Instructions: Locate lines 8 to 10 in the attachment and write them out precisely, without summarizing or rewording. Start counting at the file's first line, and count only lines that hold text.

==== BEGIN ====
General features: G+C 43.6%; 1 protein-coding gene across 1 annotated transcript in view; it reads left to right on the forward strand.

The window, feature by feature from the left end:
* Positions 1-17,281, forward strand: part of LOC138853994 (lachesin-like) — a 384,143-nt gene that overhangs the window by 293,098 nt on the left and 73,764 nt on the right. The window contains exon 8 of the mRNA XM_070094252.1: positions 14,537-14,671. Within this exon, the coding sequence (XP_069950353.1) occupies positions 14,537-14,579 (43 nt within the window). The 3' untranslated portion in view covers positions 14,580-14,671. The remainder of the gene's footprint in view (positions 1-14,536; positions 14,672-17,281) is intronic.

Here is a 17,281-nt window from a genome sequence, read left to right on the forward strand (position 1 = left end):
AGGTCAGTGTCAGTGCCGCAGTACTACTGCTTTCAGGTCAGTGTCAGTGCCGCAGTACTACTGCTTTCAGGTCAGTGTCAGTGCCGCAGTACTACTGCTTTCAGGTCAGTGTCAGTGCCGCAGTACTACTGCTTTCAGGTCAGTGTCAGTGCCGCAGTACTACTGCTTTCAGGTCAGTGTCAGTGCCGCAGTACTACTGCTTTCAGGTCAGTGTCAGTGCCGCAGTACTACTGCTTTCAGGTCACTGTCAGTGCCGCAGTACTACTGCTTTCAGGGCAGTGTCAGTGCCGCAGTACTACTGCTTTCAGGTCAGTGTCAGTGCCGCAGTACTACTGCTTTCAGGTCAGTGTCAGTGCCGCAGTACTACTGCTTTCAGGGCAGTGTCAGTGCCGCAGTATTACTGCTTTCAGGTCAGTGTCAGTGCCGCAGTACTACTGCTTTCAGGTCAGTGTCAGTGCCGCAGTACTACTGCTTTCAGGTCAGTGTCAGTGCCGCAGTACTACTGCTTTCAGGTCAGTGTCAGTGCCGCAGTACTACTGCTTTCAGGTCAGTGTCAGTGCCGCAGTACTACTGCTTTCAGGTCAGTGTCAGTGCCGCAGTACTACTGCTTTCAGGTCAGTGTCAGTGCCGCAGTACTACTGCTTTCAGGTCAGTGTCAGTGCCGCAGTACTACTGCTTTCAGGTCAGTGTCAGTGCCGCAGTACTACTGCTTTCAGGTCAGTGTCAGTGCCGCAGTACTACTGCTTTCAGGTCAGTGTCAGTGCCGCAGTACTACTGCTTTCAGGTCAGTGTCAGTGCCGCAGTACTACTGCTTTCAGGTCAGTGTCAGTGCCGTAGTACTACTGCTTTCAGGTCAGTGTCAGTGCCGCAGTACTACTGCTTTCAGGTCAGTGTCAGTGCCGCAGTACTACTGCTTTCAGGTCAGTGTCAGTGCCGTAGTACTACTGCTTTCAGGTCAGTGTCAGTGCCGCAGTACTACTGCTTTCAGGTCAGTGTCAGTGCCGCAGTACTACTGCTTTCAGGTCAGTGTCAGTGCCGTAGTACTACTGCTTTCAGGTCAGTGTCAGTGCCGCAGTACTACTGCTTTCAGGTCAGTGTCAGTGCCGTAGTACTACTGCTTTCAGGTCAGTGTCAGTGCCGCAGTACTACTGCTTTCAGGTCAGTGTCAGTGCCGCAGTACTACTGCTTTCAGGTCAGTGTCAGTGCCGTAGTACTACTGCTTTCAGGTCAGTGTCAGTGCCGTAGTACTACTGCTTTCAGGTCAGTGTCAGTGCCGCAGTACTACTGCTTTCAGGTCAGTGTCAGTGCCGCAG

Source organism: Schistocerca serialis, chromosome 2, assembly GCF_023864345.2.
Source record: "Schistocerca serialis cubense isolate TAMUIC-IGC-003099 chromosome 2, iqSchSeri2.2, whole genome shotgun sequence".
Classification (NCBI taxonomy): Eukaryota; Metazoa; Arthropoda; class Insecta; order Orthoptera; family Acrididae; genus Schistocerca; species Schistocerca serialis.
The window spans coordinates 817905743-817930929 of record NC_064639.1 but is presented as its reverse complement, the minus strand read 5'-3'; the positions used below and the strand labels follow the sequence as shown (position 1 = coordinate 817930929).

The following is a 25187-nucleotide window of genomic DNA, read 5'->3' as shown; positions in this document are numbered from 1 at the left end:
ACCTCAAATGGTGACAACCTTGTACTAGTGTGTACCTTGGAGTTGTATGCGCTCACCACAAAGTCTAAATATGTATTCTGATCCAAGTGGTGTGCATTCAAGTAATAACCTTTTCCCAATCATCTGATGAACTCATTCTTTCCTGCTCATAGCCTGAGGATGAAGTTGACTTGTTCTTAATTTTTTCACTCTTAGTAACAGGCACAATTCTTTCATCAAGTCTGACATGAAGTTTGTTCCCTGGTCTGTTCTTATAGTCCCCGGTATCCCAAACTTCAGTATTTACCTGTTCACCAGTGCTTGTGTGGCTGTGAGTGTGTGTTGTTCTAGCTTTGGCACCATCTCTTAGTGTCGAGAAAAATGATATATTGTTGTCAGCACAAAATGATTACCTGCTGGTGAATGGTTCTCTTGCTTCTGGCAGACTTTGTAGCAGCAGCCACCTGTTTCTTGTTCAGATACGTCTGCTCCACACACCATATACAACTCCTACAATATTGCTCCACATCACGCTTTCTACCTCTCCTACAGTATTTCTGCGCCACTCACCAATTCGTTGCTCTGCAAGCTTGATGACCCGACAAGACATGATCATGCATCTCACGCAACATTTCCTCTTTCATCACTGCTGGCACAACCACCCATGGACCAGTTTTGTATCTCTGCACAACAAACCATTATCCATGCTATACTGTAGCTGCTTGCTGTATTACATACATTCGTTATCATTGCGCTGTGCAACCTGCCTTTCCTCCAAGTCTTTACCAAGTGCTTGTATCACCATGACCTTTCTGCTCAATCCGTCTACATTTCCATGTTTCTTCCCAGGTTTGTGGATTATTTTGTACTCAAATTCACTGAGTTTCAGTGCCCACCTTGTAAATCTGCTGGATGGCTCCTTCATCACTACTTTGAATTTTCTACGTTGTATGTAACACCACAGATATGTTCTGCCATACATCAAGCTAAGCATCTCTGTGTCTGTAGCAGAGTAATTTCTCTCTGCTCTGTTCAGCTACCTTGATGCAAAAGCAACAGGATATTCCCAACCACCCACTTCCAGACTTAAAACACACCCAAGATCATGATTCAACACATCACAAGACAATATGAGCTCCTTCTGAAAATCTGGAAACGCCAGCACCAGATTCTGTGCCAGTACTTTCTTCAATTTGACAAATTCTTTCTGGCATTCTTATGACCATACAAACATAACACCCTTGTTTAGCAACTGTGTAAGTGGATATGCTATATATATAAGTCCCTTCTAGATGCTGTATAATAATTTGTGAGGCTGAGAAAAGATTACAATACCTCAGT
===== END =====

Classification (NCBI taxonomy): Eukaryota; Metazoa; Arthropoda; class Insecta; order Orthoptera; family Acrididae; genus Schistocerca; species Schistocerca serialis.
The window spans coordinates 817905743-817930929 of record NC_064639.1 but is presented as its reverse complement, the minus strand read 5'-3'; the positions used below and the strand labels follow the sequence as shown (position 1 = coordinate 817930929).

The following is a 25187-nucleotide window of genomic DNA, read 5'->3' as shown; positions in this document are numbered from 1 at the left end: